My novel “Corona Crime” creates a post-coronavirus society where the relationship between time and money has crystallised into a way to trade life itself. A post-pandemic world will tell us a lot about our existing world’s obsessions.
Have you ever wondered: “what shall I do today?”
Or even: “what shall I do now?”
It’s one of life’s mysteries that:
– we all have a limited number of years, months, weeks and days to live;
– we all want to make the most of that time;
– many of us feel short of time to do the things we want;
– and yet… when we do have some free time, we’re not sure what to do with it.
It depends how you look at it. Anish Kapoor in Istanbul. Photo: Robert Pimm
Part of the problem is excess choice. Twenty years ago, I had a job where I flew regularly between London and the Far East in business class. I had a busy job, and I used to relish the thought of a 15-hour flight with no disturbances and a host of pleasures on-tap. But when I settled down into my comfy seat on the plane, I sometimes found myself overwhelmed by a kind of existential panic. Should I read that book I’d been saving for when I had a spare moment? Watch a movie? Listen to music? Read that fresh new airline copy of the Financial Times or The Economist? Gaze at the cloudscapes rolling by in the moonlight? Talk to the interesting fellow-passenger in the next seat? Ask for a drink, or some food? Or what?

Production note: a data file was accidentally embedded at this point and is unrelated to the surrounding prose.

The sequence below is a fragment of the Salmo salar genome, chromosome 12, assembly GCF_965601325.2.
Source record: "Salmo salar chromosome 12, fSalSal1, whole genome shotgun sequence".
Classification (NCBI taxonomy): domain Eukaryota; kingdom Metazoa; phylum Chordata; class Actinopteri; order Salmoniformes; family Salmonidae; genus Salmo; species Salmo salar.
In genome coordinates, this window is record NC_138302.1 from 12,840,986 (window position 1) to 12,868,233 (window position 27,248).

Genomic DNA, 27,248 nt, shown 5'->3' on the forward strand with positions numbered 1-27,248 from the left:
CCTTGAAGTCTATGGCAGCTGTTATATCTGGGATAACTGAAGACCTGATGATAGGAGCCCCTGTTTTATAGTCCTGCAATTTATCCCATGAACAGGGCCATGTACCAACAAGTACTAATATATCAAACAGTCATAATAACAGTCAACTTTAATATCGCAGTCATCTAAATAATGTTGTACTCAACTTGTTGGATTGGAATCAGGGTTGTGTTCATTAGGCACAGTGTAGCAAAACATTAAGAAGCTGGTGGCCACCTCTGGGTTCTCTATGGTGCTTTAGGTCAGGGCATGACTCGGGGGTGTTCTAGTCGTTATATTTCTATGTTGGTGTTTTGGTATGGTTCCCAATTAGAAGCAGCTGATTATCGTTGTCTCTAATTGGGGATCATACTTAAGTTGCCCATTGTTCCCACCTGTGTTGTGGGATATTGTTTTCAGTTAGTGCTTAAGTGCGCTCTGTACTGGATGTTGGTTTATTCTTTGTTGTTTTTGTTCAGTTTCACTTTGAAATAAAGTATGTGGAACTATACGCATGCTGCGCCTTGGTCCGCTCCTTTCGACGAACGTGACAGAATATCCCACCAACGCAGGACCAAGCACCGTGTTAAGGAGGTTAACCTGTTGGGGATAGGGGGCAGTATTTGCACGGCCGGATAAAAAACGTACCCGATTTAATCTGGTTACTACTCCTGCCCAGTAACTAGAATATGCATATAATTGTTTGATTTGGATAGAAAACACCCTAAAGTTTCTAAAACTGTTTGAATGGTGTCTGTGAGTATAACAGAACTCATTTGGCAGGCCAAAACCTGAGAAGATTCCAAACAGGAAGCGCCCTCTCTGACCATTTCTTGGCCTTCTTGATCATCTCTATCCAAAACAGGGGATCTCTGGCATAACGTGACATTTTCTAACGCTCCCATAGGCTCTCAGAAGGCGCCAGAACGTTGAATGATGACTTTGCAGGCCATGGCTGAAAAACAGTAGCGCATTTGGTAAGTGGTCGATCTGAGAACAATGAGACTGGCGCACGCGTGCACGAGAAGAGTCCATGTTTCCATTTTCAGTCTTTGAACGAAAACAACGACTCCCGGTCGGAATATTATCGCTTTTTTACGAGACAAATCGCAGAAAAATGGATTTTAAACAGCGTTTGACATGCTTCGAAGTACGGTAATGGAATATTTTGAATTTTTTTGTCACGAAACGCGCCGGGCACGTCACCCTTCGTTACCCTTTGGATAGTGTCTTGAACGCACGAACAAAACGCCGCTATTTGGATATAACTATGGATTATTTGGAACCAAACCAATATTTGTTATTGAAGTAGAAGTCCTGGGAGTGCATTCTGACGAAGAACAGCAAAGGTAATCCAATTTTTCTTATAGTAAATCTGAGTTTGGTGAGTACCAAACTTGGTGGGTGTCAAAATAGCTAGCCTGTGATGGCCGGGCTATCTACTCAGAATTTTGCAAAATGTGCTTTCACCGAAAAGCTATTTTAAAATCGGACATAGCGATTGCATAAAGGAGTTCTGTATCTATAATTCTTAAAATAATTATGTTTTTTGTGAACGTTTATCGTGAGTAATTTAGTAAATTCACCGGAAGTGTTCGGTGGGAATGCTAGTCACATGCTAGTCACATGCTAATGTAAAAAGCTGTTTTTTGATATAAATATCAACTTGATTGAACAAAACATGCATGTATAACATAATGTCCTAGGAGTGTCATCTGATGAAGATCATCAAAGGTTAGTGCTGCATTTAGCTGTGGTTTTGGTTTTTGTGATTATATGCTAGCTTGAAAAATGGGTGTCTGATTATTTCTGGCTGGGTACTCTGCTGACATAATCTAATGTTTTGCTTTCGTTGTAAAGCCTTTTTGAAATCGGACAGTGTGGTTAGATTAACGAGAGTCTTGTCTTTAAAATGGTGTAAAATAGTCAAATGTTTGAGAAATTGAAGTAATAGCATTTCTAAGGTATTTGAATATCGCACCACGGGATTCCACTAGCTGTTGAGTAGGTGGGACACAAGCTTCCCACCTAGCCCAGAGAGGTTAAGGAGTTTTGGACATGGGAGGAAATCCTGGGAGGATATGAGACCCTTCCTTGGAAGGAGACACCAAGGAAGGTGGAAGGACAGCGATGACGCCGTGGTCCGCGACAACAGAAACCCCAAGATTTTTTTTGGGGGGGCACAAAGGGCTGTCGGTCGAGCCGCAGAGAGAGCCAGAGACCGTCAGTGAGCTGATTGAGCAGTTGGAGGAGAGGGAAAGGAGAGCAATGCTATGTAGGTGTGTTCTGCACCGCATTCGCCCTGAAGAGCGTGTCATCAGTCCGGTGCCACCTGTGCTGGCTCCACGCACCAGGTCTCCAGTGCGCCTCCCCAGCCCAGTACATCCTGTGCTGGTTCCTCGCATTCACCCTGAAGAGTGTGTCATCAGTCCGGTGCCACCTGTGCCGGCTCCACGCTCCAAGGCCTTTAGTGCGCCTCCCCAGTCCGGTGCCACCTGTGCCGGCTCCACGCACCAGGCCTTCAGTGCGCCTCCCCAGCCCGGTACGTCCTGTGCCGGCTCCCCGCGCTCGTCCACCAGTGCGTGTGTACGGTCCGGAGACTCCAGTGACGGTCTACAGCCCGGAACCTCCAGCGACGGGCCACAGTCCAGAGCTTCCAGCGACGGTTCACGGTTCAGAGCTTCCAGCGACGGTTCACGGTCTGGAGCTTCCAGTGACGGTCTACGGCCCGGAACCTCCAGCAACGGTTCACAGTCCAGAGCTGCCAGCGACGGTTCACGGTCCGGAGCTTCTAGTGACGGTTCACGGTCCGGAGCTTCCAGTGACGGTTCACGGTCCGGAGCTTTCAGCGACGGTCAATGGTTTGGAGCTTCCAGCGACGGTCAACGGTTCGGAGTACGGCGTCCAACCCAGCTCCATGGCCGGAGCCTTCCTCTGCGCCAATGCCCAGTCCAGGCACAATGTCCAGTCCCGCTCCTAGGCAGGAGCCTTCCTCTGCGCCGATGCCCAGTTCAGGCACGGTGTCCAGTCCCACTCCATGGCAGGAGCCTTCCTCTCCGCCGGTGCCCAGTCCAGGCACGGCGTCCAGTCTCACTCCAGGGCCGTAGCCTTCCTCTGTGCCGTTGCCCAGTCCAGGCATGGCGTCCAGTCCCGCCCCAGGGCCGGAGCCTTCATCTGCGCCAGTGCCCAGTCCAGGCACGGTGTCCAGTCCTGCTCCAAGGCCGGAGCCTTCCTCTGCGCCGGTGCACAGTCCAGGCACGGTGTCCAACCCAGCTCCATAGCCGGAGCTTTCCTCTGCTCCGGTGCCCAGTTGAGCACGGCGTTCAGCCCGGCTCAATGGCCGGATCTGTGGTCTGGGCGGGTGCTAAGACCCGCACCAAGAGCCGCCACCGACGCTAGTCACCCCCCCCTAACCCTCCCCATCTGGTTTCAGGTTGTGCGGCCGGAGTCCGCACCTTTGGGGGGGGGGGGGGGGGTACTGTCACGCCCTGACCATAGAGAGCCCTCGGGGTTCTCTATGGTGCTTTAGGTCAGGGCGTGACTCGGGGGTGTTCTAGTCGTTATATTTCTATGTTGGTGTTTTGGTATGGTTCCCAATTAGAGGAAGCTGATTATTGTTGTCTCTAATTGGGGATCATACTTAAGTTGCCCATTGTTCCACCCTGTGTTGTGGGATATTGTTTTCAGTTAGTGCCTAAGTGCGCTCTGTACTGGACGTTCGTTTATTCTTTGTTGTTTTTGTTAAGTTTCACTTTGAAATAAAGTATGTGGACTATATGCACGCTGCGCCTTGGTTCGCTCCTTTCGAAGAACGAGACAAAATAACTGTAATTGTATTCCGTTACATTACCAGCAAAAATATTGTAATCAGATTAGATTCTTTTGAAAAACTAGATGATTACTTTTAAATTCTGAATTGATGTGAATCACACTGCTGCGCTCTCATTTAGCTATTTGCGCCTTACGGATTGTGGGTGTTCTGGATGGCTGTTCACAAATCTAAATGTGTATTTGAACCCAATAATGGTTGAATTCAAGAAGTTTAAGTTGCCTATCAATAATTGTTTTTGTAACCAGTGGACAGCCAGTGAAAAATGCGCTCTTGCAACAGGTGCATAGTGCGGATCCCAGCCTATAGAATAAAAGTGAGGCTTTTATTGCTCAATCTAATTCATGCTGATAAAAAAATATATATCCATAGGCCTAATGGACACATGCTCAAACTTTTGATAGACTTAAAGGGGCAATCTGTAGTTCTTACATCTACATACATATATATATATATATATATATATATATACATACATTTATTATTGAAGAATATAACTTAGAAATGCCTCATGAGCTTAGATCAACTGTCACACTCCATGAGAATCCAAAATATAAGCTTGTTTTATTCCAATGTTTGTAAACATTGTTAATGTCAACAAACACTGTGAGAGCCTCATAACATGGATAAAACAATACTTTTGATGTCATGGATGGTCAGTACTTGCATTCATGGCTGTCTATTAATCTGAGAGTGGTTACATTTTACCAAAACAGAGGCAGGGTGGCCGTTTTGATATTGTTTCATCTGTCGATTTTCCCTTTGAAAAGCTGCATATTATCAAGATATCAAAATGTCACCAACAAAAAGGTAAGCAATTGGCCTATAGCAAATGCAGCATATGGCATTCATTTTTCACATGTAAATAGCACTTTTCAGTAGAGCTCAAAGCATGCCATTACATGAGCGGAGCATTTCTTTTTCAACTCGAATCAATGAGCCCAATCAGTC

OK. I don’t expect sympathy. These days I dream of business travel. But the sense of mild panic I felt as I reviewed the options available for my 15 hours was like a microcosm of the sensation we all face trying to figure out how best to use our available life-span – assuming we have time to think about it at all.
What if we watch a movie and it’s crap? We miss the chance to use that 90 minutes to talk to the interesting-looking neighbour, changing our lives forever. What if we start talking to our neighbour, he or she won’t stop talking, and we miss the chance to do read our book? Above all, I always hated (and still hate) to miss the views from the aircraft window – a wonder we should never take for granted.
People have been puzzling over these questions for millennia.
Early Christians argued about salvation by faith, or by works.
There is no single answer. As Izaak Walton notes in his famous The Compleat Angler, first published in 1653: “I shall tell you, that in ancient times a debate hath risen, and it remains yet unresolved, whether the happiness of man in this world doth consist more in contemplation or action?”
Even if we can’t answer a question, we can entertain and educate ourselves by thinking about it. That’s why my novel Corona Crime explores these issues. I’ve blogged about this before – see eg 7 ways my sci-fi novel Corona Crime explains the meaning of life or Klimt, Beethoven and Corona Crime (links in bold italics are to other posts on this site).
Amongst other things, Coronatime explores how people would behave differently if (i) they could choose to have shorter lives, by selling some of their life expectancy for cash (“would you rather live long and dull, or short and intense?”); and (ii) they could live forever, by becoming wealthy and buying other people’s lives.
The ancient Greeks explored the issue in the character Tithonus. Who was Tithonus? When Eos, Titan of the dawn, kidnapped Tithonus from the royal house of Troy to be her lover, she asked Zeus to make him immortal; but forgot to ask for eternal youth. Tithonus lived for ever but became older and older and lived in misery. I picture him as a wizened cricket, living on a bare shelf in a cell.
You can discover how Coronatime explores the meaning of life and immortality by clicking on the links above.